Top End Wedding is another breath of fresh air into the romantic comedy genre. Wayne Blair integrates the theme of cultural identity with this love story. It’s a mesh that works very well thanks to a great script from writer and lead Miranda Tapsell and Joshua Tyler.
Prosecutor Ned (Gwilym Lee) proposes to his girlfriend Lauren (Miranda Tapsell) who has just been promoted to associate partner at her business firm. He refrains from also informing her that he has left his job due to how unhappy he is with it. Lauren’s tough boss Hampton (Kerry Fox) informs Lauren that she has 10 days to get married before coming back to work. Forced into a quick wedding, Lauren persuades Ned to fly up from the south coast of Adelaide up to the North (Top End) of Australia so she can be married around her family. The only hitch in all their plans? Laurens mother Daffy (Ursula Lovich) has disappeared, leaving her dad Trevor (Huw Higginson) alone and a wreck at the family home.
There is no doubt that this is an enjoyable film and the great little jokes spread throughout allow for the audience to settle in with ease as the filmmakers attempt the sometimes precarious job of telling a story that isn’t just romantic comedy based. A film like The Broken Hearts Gallery did this well with their added theme of Alzemhiers. Here we focus on the culture that has been lost when generations leave the island or region they are from. This is a theme that should connect with many both those from a similar place as Lauren and those who are not. But can maybe look back at their familial roots to enjoy.
Tapsell and Lee are terrific here and you buy their seemingly chaotic relationship. You can see them happily bounce off each other with both giving times for their performances and arcs to breathe. There is an interesting dynamic of not having Lee portray an Australian himself. This perhaps was to show how much cultures can be respected. The character of Ned is fish out of water in every sense. He is not from the country and only knows perhaps what Lauren has told him.
Tapsell excels here and is a true delight throughout, allowing her character to be more than the light-hearted rom-com girl. She allows her character to have strong moments as well as ones where she can still be warm and a character we can stand with for the next 100 minutes. She is forthright and able to take control of situations due to her intelligence. This is a film that allows all of its female cast to shine.
A very brief example is that while Lauren is off finding her mother. Her friends and bridesmaids are planning the wedding. Yes, they argue with each other in the standard way, but they are organised. As they would be in real life. There is a double-sided whiteboard showing the thoughts and planning that they have been working on. That is a subtle touch that works so well to help you fully enjoy the overall picture. The ditzy types are almost all given to the male characters here. Where Lauren has her quirks, she is effective at her job. Ned on the other hand is a tad manic in his thinking, he may be a lawyer, but he is also a bit of an idiot. The scene when he meets Trevor highlights that pretty well.
While Top End Wedding could have meshed the drama of the film in earlier into proceedings to help the film hit those high notes when it does get serious. This doesn’t stop or derail your enjoyment of the overall piece. As the cast can relay the poignancy of the story superbly. Early on we are given glimpses of the heart that is in the film. In simple scenes as Ned and his brother and mother in the car going to the airport with Lauren. They briefly talk about Ned’s dad and the acting of the cast elevates that moment to not just be an off the cuff remark.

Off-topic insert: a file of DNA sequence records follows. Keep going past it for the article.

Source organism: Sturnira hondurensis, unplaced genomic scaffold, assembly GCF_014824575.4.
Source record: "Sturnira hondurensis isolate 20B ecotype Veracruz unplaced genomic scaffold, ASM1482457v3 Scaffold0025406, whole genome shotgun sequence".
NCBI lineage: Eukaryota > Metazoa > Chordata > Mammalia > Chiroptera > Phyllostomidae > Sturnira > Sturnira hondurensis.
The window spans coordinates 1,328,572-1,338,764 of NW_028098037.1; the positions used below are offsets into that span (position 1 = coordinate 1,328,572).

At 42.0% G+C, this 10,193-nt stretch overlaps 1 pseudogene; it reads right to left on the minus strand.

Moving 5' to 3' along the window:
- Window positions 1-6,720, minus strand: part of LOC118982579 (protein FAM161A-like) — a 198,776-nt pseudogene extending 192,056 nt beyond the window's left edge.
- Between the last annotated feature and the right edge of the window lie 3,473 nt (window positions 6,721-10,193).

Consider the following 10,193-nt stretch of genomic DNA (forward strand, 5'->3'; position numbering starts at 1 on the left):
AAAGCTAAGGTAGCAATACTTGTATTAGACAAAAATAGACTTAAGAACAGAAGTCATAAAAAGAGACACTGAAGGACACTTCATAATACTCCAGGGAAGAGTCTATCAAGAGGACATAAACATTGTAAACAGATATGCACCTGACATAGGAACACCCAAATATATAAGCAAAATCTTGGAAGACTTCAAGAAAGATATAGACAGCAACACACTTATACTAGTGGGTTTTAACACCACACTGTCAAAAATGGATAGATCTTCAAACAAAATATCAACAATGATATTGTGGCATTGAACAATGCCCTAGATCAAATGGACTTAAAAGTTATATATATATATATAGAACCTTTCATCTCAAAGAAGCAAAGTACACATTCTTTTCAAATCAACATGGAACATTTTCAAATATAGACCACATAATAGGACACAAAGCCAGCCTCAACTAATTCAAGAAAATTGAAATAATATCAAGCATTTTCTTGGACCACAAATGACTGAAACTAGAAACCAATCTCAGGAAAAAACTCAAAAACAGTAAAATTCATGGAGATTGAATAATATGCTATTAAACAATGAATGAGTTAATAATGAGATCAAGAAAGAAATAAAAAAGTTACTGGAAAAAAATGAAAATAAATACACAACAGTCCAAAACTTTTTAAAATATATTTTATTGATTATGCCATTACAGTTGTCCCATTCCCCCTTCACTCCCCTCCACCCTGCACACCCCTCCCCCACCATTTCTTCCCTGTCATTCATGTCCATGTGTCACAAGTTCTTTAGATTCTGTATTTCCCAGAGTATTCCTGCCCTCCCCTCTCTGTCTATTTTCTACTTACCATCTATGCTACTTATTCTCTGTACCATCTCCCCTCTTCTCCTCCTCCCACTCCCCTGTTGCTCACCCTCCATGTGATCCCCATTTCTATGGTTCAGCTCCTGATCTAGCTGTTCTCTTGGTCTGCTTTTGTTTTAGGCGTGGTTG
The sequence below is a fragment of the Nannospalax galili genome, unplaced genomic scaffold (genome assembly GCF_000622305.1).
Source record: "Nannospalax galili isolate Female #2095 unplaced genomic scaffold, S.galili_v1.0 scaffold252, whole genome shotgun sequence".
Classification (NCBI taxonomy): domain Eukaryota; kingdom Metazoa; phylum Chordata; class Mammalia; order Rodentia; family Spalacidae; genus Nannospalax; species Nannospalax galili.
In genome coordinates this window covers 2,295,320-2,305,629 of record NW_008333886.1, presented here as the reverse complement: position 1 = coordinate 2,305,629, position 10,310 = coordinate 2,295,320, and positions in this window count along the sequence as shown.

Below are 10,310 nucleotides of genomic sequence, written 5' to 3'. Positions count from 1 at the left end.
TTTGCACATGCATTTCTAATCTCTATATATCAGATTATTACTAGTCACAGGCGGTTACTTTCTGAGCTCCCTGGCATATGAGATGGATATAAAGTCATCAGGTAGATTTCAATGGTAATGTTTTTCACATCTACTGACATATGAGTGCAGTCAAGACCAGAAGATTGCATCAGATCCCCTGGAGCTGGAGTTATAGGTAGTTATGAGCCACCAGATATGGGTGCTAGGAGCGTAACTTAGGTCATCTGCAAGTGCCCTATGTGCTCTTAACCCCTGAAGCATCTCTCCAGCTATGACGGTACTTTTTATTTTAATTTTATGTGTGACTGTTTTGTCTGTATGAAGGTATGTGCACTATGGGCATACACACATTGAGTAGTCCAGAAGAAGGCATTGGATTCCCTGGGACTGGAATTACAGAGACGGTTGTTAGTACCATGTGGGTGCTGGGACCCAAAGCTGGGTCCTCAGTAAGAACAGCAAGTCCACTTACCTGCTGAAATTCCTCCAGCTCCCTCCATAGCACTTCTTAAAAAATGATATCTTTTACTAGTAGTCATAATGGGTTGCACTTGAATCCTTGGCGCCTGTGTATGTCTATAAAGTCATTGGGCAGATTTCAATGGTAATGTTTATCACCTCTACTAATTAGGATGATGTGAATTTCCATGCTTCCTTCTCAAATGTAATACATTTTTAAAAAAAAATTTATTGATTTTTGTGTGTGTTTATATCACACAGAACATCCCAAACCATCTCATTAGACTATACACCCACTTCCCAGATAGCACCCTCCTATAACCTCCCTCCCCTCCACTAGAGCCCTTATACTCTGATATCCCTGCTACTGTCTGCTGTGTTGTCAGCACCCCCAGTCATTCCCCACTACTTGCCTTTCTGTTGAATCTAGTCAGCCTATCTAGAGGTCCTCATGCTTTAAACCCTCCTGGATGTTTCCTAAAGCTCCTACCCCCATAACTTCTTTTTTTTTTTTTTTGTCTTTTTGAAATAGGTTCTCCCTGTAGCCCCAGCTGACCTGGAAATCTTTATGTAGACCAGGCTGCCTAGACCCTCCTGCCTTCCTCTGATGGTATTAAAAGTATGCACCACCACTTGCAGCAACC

The small moments are probably where the film works best, as these small moments build-up. Small deliveries of the lines that eventually affect you by the time we get towards the end. Of course, we have the stereotypical stuff of a romantic comedy. You can’t step away from those, the whole arc of Ned maybe going back home and feels false. Yet very few films can effectively get away with these moments as they are so telegraphed now. What makes Top End Wedding succeed is that they add humour and heart into those moments that you instantaneously forgive it.
In truth, there are some aspects of Australian culture that I was unaware of before watching the film. To be introduced to the Northside of Australia in Darwin and the Tiwi Islands here was a pleasant surprise and one that will for sure cause a rabbit hole moment for the next while. Thankfully for those in a similar position Miranda Tapsell is our perfect guide into the indigenous Australian world in film with her being quite the prominent figure.
The idea that not only are some of the audience seeing this wonderful side to Australia for the first time so is Lauren. The idea that she was raised in Darwin. But did not fully know her roots from the island brings a touch of awareness that sometimes we should go back and look at our roots, where our families came from, to visit there and learn.
It is appreciated that usually in films like this. We have a character return to their cultural roots for a wedding or event. That all of the stories are generally light-hearted with a touch of someone saying that said person does not belong and should leave. You get the light-hearted part here. However, writers Tapsell and Tyler are more interested in bringing in the theme of belonging and appreciation and it works wonders here in the third act.
Without a doubt, Top End Wedding is a crowd-pleaser that becomes an accessible gateway for some audience unaware of how culturally diverse Australia is. This is a film that wears its heart on its sleeve and you wouldn’t want it any other way.
Signature Entertainment presents Top End Wedding on Digital HD from November 23rd.
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